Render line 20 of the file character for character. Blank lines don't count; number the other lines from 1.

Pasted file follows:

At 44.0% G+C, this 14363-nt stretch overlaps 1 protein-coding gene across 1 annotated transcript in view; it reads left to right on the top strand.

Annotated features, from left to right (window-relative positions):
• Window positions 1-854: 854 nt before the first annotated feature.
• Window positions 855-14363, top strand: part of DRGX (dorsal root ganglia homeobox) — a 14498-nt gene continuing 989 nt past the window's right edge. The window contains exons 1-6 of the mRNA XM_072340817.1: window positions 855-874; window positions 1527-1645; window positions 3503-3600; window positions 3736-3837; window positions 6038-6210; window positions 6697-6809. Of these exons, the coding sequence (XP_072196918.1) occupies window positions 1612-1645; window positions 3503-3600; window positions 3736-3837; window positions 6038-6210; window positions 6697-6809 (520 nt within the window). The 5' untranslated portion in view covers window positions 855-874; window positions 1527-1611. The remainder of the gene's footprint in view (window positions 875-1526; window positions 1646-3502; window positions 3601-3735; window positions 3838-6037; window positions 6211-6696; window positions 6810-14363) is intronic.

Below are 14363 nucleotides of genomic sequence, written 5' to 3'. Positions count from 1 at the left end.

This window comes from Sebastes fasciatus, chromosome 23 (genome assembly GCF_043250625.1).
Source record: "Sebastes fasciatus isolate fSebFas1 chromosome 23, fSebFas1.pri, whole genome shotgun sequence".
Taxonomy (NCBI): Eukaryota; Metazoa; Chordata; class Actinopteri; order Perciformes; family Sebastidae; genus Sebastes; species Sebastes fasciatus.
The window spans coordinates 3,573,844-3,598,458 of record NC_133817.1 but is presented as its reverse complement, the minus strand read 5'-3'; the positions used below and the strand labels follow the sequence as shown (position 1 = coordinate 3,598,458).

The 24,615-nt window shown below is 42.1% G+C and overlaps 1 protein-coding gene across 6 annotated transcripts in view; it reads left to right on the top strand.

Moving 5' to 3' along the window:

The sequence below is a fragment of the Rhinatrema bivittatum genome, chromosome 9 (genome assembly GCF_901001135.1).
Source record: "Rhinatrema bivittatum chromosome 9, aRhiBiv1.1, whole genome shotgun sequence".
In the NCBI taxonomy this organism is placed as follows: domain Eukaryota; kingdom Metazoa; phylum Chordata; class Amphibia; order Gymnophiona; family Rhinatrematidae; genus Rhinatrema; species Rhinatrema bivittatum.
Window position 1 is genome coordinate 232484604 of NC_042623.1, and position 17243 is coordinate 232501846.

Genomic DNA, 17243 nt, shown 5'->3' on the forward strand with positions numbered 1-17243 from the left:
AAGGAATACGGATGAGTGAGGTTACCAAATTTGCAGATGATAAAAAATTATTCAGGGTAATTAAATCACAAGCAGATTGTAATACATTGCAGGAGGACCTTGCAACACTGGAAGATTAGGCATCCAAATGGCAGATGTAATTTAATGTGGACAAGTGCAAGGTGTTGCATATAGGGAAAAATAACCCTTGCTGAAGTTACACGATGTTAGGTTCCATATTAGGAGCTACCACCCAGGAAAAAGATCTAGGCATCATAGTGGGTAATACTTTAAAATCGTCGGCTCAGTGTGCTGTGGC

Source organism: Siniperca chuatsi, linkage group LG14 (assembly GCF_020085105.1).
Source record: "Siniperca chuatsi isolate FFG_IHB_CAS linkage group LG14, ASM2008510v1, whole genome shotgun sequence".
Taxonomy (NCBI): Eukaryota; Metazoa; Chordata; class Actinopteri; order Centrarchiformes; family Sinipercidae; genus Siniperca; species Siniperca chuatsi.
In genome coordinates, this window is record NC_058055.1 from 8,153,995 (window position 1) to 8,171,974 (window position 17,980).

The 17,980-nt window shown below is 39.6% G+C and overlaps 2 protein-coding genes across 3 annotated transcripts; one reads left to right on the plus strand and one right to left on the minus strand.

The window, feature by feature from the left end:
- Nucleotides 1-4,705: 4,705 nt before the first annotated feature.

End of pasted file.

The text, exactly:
Taxonomy (NCBI): Eukaryota; Metazoa; Chordata; class Actinopteri; order Centrarchiformes; family Sinipercidae; genus Siniperca; species Siniperca chuatsi.